Chinese city sounds alert after it records suspected case of bubonic plague

The news of bubonic plague comes days after worried Chinese researchers issued a warning over another potential flu pandemic caused by a virus in pigs

    A city in the north of China has sounded an alert after a suspected case of bubonic plague was registered by officials.

    The case was reported on Saturday by a hospital in the Inner Mongolia Autonomous Region of Bayannur.

    The northern city announced a 'level III warning of plague prevention and control'.

    State-run People's Daily Online reported the alert, the second lowest in a four-level system in operation in the country.

    According to the World Health Organization, the Bubonic plague – a bacterial disease that is spread by fleas living on wild rodents – can kill an adult in under 24 hours.

    The World Health Organization say it can kill an adult in under 24 hours
    (Image: National Center for Zoonotic Diseases)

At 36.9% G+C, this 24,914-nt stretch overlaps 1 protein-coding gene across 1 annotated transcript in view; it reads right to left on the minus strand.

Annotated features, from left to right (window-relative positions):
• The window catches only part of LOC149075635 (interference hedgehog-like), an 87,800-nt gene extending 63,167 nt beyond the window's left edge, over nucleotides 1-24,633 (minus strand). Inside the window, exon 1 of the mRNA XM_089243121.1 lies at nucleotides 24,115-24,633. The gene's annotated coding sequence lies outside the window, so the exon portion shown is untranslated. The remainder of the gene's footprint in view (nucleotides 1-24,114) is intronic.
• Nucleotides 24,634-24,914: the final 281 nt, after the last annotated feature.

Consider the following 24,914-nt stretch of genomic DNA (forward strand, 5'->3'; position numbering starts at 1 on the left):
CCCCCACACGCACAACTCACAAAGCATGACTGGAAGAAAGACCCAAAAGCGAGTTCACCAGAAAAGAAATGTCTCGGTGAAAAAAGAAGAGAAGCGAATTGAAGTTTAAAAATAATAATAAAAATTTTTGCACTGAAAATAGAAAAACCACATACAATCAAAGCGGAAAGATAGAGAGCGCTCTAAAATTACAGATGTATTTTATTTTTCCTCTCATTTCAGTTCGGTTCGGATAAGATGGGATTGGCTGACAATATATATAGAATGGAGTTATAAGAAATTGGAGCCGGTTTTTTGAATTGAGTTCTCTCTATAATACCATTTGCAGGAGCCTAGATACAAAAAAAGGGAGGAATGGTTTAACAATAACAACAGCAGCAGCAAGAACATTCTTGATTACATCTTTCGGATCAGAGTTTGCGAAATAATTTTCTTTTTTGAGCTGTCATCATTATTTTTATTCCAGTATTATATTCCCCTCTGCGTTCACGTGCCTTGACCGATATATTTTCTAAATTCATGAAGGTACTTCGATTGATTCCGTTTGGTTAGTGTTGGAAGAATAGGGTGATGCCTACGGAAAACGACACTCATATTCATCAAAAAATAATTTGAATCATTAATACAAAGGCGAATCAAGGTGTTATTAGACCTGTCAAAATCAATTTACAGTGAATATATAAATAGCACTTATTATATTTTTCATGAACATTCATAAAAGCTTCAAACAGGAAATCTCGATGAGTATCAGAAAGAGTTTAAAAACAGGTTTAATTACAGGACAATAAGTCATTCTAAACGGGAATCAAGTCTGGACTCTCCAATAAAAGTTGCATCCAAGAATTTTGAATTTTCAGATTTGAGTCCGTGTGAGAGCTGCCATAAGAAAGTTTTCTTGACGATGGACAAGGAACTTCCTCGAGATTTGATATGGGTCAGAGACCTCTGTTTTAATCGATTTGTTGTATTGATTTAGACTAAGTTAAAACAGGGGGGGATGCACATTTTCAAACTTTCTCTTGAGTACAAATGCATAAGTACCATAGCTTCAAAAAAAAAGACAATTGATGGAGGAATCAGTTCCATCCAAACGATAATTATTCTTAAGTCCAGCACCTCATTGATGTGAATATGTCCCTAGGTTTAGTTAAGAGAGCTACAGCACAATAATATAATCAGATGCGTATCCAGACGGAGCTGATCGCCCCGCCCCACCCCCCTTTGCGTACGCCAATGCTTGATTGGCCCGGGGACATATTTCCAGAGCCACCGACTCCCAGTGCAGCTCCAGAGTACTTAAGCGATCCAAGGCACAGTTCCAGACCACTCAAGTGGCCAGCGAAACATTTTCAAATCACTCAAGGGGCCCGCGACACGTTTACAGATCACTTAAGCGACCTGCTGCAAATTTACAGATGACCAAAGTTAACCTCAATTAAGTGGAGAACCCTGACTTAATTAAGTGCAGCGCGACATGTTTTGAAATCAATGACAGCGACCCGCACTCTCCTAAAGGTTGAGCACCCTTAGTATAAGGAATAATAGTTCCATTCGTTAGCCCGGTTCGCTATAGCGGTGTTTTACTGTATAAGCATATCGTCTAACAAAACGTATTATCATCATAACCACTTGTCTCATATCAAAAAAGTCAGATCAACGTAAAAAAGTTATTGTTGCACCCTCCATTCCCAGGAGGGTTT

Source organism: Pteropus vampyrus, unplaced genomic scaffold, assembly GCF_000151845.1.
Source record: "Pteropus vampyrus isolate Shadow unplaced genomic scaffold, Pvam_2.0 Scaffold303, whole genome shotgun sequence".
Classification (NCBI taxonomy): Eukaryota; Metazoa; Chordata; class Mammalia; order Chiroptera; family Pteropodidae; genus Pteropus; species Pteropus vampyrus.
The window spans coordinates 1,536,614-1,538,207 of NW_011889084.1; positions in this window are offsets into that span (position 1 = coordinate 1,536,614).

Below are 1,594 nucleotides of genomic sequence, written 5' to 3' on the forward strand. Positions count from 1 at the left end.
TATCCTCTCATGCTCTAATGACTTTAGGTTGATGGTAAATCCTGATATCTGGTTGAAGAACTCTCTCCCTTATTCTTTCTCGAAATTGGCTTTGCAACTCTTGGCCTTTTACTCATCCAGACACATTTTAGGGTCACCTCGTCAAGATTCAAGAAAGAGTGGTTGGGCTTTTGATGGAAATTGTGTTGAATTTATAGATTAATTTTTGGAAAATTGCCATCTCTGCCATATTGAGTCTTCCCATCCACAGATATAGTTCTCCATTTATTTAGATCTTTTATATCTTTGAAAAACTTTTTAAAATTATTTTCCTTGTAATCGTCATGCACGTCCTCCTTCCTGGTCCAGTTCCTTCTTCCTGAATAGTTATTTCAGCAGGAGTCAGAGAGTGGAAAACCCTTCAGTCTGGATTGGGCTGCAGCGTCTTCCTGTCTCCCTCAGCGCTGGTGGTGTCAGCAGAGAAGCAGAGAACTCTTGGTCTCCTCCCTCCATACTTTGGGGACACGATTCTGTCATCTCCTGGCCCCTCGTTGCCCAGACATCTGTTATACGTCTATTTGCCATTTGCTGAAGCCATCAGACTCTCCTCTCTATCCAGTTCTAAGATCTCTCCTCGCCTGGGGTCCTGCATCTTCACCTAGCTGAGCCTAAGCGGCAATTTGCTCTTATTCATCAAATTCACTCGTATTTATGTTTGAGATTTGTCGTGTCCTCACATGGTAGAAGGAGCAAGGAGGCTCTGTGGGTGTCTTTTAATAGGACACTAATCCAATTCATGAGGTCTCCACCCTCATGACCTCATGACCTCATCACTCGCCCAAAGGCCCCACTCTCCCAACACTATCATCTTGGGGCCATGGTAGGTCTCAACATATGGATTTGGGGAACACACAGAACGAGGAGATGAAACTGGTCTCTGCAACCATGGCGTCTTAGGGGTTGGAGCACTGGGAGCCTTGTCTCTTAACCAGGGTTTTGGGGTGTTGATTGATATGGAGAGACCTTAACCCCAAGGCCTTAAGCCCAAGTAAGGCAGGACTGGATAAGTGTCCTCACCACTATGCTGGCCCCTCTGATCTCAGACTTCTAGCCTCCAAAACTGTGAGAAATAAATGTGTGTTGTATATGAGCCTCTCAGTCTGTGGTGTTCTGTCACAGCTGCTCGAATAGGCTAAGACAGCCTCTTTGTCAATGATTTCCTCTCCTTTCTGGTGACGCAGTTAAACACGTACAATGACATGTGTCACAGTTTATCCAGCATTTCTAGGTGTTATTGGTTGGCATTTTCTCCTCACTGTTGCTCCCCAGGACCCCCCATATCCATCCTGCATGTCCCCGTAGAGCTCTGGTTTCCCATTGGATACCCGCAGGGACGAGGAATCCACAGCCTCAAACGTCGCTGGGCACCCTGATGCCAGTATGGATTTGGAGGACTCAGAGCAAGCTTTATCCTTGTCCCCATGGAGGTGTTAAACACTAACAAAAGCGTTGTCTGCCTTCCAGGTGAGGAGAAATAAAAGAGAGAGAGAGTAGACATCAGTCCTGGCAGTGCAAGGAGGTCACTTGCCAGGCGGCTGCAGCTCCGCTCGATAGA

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    The local health authority announced that the warning period will continue until the end of 2020.

    "At present, there is a risk of a human plague epidemic spreading in this city," a statement read.

    "The public should improve its self-protection awareness and ability, and report abnormal health conditions promptly."

    A couple died of bubonic plague in the western Mongolian province of Bayan-Ulgii after eating raw meat last year.

    Bubonic plague is spread by fleas living on wild rodents
    (Image: Eagle News)

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    The news of Bubonic plague comes quickly after concerned Chinese researchers issued a warning over another potential pandemic caused by an influenza virus in pigs.

    Experts say it has "all the hallmarks" of being highly adapted to infect humans and needs close monitoring.

    The virus – which the researchers have named G4 EA H1N1 – can grow and multiply in human cells.

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    Current flu vaccines do not appear to protect against it, according to top medics.

    Prof Kin-Chow Chang, who works at Nottingham University, told the BBC: "Right now we are distracted with coronavirus and rightly so.

    "But we must not lose sight of potentially dangerous new viruses."

    While this new virus is not an immediate problem he says "we should not ignore it."


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